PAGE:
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Author Topic: Montrose and Highland Railroad Thread  (Read 3314 times)

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Offline texhorse

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Re: Montrose and Highland Railroad Thread
« Reply #75 on: February 04, 2018, 08:39:24 am »
 :laughabovepost:

 :read:

Just let me know when you guys have finished talking about pigs....!!!!

Andy
UK
Montrose and Highland Railroad



Offline dats475

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Re: Montrose and Highland Railroad Thread
« Reply #76 on: February 04, 2018, 02:47:24 pm »
Ok, Andy. I'm finished.
I let the urge of "pig talk" out of my system.
Pigs and I are so similar and I get excited, you know.

Bach to topics that originally intended for this thread.
Andy, How did you come up with M&HRR?
I understand that it was a British outline layout first but did you have to change a lot of track arrangements when you decided to go an American outline?
I'm especially interested in Cherry Valley area.
Actually I don't even know the length of the section. I'm guessing 6-8'?

By the way, you should hire Rich as mechanical foreman for new Cherry Valley engine house.
I heard that he is quite expensive to hire though.

Also I heard rumor that a new pig, I mean cat emblem loco is in service already.
Is that true?

Dats
Best regards with my annoying moving signature.
  :drool: Dats  https://www.youtube.com/channel/UCxMwG2GNX3Va9AFLRaNH5xw

Offline texhorse

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Re: Montrose and Highland Railroad Thread
« Reply #77 on: February 04, 2018, 04:35:32 pm »
OK, how did the Montrose and Highland Railroad come to be?

Well originally, the layout was set up to be a British diesels layout set in western London, during the era of Network SouthEast.  Trains would leave the fiddle yard (now Blue Haven yard), and come under a London main road through Westwood station, passing Westwood depot on the left.  They would then go into a tunnel under St James' Church, and emerge through Saxton station and disappear again off to another small fiddle yard (which became South Pine).

Quickly I realised that most of the time, trains were "off stage", and only appeared on a scenic section for around 20 seconds before disappearing again.  In fact my full length High Speed Train would only be on a scenic section for around six seconds!  This was not what I wanted.  I quickly lost interest.

In the meantime, I decided I would build a 4 x 2 layout to practice my scenic skills.  This would live in my living room, while Westwood lived in the shed.  I wanted something entirely different and decided I'd have a woodlands layout somewhere in the USA.  The layout became known as "Crane Heights" after Dr Frasier Crane, from my favourite sit-com.

I enjoyed doing the scenery on this little layout, and by the time it was finished, I had four or five locos.  I had CSX, UP, BN, DRGW.  I thought that the area would be Colorado, to try and take in all these different companies.  Then, by chance, I read an article online by someone who had created their own company, and ran their locos alongside those of the bigger more well known companies..  I loved the idea!  It's so unlike anything us Brits do on our British layouts.  I was able to have my own company, own colour scheme and my trains would run how I wanted.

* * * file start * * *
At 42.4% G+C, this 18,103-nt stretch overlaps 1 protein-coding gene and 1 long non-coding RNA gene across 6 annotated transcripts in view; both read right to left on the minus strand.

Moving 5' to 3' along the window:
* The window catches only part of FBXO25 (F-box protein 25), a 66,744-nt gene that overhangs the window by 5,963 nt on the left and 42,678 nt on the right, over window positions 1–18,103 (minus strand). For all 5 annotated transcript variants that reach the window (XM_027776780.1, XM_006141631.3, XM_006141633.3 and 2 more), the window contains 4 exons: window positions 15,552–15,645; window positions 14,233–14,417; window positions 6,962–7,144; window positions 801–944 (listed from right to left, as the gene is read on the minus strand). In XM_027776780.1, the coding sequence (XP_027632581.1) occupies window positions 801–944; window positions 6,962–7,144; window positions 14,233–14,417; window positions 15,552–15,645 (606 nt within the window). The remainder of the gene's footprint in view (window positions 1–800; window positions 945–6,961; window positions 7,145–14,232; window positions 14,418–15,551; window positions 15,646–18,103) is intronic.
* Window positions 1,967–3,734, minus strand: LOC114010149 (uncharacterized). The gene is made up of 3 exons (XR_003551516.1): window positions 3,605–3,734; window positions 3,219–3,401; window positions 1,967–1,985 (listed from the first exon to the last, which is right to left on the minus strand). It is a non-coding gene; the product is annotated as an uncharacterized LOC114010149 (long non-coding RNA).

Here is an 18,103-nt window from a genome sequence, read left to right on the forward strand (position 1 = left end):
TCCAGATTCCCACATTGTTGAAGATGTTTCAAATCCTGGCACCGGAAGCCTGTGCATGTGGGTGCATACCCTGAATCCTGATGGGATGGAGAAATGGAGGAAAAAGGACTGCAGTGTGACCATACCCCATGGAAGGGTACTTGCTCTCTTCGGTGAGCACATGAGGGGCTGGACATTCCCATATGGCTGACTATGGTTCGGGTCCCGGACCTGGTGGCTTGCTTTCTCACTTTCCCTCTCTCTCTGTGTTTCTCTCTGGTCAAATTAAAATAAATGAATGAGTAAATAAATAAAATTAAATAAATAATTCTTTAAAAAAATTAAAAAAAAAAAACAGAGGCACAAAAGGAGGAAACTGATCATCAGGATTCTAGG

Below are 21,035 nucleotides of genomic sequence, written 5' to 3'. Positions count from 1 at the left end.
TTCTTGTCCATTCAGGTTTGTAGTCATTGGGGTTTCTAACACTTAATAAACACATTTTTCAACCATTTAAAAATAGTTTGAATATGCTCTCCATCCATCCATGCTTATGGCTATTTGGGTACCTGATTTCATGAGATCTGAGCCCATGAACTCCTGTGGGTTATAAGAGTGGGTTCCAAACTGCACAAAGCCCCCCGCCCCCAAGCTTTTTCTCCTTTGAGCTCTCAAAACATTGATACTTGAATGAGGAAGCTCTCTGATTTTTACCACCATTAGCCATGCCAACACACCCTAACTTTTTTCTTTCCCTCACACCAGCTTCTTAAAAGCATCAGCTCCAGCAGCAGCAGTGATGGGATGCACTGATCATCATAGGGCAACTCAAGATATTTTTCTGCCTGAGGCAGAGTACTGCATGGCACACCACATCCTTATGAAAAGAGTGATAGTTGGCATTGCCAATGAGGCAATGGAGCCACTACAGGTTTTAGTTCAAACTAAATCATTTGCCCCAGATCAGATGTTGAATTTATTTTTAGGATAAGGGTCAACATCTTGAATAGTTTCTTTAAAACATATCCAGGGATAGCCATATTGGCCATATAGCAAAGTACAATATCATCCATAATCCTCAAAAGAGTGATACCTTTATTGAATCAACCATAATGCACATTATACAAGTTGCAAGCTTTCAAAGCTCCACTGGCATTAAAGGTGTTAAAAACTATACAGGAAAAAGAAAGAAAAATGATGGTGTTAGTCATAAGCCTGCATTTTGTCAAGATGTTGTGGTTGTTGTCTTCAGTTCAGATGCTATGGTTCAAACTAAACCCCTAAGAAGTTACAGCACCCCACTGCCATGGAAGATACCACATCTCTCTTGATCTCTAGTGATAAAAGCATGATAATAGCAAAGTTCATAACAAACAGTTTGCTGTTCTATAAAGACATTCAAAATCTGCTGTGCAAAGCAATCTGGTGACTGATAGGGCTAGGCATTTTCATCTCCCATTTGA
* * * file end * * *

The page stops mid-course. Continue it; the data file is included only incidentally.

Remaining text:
I decided I'd start the line which had trackage on my layout in Colorado and found the name Montrose.  But where would the other end be?  I didn't want a short line.  I wanted a "not quite Class 1" length of line, so I extended it through Kansas, Missouri, Illinois (where there would be a large mid point yard in Chicago), Indiana and finally a large locomotive repair works in Ohio.  I found the name of a town called "Highland" in Ohio.  Montrose and Highland.  Two Scottish sounding names which appealed.  And so the Montrose and Highland Railroad was named.

I soon got a bit bored of watching my trains going round and round in a loop on Crane Heights, and it had achieved its purpose of helping me build woodlands, a river bridge, a river and rock faces.  I looked at Westwood in the shed.  Those British locos ran really poorly in comparison to Kato, Atlas and the rest on Crane Heights.  How about scrapping Westwood and turning it into a larger American layout?

I was quickly convinced.  I decided that there would be NO FIDDLE YARDS on the new layout.  I would do my "fiddling" in full view, as it wasn't going to be an exhibition layout, and I would make the yards fully scenic. 

At this point, the wife and I had just got married in Ohio.  She was going to be coming to live with me in England.  I decided to name the three different areas on the layout with different names.  "Blue Haven" would be the renamed Paddington fiddle yard.  I thought the name would be an idyllic sounding name for a dirty Ohio freight yard.  "Cherry Valley" would be the middle board.  This was the name of the hotel where we were married.  "South Pine" would be the name of the smaller fiddle yard, named after the street my wife was living on, in Ohio, before we were married.

Not only that, I thought I would put one of the boards in a different state, so it would appear the length of line would be longer.  So South Pine was placed in Indiana, while the other two were in Ohio.

The original track layout was more or less left the same, just to get trains running.  I liked it.  No, I loved it!  Over the years, I have changed quite a few things with all three areas, but that really, is the way the layout came into being.